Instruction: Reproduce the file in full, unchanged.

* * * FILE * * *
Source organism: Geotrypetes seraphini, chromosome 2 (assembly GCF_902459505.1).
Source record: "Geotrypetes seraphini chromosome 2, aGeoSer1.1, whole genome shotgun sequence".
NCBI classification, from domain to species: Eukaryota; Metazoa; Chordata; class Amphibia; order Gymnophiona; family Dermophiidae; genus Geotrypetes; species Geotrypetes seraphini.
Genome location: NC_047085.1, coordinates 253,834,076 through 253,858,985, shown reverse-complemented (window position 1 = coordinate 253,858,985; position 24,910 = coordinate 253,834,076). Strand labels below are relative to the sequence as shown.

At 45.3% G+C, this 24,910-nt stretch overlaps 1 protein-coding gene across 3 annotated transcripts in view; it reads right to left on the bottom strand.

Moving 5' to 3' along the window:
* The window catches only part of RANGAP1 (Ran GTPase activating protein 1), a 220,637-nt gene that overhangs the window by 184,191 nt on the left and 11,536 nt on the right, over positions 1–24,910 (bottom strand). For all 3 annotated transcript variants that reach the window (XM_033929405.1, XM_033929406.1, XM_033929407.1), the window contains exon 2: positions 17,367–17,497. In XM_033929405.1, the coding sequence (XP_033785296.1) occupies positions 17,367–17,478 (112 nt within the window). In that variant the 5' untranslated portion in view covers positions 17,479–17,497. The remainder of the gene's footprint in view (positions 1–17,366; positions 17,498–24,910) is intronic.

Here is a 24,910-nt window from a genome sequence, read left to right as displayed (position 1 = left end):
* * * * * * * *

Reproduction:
Source organism: Geotrypetes seraphini, chromosome 2 (assembly GCF_902459505.1).
Source record: "Geotrypetes seraphini chromosome 2, aGeoSer1.1, whole genome shotgun sequence".
NCBI classification, from domain to species: Eukaryota; Metazoa; Chordata; class Amphibia; order Gymnophiona; family Dermophiidae; genus Geotrypetes; species Geotrypetes seraphini.
Genome location: NC_047085.1, coordinates 253,834,076 through 253,858,985, shown reverse-complemented (window position 1 = coordinate 253,858,985; position 24,910 = coordinate 253,834,076). Strand labels below are relative to the sequence as shown.

At 45.3% G+C, this 24,910-nt stretch overlaps 1 protein-coding gene across 3 annotated transcripts in view; it reads right to left on the bottom strand.

Moving 5' to 3' along the window:
* The window catches only part of RANGAP1 (Ran GTPase activating protein 1), a 220,637-nt gene that overhangs the window by 184,191 nt on the left and 11,536 nt on the right, over positions 1–24,910 (bottom strand). For all 3 annotated transcript variants that reach the window (XM_033929405.1, XM_033929406.1, XM_033929407.1), the window contains exon 2: positions 17,367–17,497. In XM_033929405.1, the coding sequence (XP_033785296.1) occupies positions 17,367–17,478 (112 nt within the window). In that variant the 5' untranslated portion in view covers positions 17,479–17,497. The remainder of the gene's footprint in view (positions 1–17,366; positions 17,498–24,910) is intronic.

Here is a 24,910-nt window from a genome sequence, read left to right as displayed (position 1 = left end):